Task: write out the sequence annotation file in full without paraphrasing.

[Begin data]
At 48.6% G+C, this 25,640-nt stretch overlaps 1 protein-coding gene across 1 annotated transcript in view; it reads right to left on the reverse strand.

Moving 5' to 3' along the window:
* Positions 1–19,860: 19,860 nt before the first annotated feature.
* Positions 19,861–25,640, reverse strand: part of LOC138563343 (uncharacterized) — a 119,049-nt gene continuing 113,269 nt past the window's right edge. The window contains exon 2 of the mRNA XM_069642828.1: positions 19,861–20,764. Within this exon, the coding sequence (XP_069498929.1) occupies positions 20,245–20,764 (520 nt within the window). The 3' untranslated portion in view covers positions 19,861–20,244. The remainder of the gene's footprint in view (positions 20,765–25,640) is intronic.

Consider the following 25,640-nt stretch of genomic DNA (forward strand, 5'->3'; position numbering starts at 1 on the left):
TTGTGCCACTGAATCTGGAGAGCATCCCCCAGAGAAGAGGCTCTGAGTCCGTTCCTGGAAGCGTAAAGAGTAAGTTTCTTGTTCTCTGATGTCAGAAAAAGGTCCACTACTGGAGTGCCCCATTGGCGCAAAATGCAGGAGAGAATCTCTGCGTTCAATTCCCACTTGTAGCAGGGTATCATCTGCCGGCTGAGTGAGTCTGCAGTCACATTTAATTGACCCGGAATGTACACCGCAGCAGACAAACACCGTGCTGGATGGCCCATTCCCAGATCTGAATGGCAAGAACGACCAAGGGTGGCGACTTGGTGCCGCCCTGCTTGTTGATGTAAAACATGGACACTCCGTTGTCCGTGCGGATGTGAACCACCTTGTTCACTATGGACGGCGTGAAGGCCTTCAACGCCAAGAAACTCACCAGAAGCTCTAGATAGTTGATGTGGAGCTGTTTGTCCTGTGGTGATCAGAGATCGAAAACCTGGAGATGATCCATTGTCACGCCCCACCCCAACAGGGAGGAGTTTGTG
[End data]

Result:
At 48.6% G+C, this 25,640-nt stretch overlaps 1 protein-coding gene across 1 annotated transcript in view; it reads right to left on the reverse strand.

Moving 5' to 3' along the window:
* Positions 1–19,860: 19,860 nt before the first annotated feature.
* Positions 19,861–25,640, reverse strand: part of LOC138563343 (uncharacterized) — a 119,049-nt gene continuing 113,269 nt past the window's right edge. The window contains exon 2 of the mRNA XM_069642828.1: positions 19,861–20,764. Within this exon, the coding sequence (XP_069498929.1) occupies positions 20,245–20,764 (520 nt within the window). The 3' untranslated portion in view covers positions 19,861–20,244. The remainder of the gene's footprint in view (positions 20,765–25,640) is intronic.

Consider the following 25,640-nt stretch of genomic DNA (forward strand, 5'->3'; position numbering starts at 1 on the left):
TTGTGCCACTGAATCTGGAGAGCATCCCCCAGAGAAGAGGCTCTGAGTCCGTTCCTGGAAGCGTAAAGAGTAAGTTTCTTGTTCTCTGATGTCAGAAAAAGGTCCACTACTGGAGTGCCCCATTGGCGCAAAATGCAGGAGAGAATCTCTGCGTTCAATTCCCACTTGTAGCAGGGTATCATCTGCCGGCTGAGTGAGTCTGCAGTCACATTTAATTGACCCGGAATGTACACCGCAGCAGACAAACACCGTGCTGGATGGCCCATTCCCAGATCTGAATGGCAAGAACGACCAAGGGTGGCGACTTGGTGCCGCCCTGCTTGTTGATGTAAAACATGGACACTCCGTTGTCCGTGCGGATGTGAACCACCTTGTTCACTATGGACGGCGTGAAGGCCTTCAACGCCAAGAAACTCACCAGAAGCTCTAGATAGTTGATGTGGAGCTGTTTGTCCTGTGGTGATCAGAGATCGAAAACCTGGAGATGATCCATTGTCACGCCCCACCCCAACAGGGAGGAGTTTGTG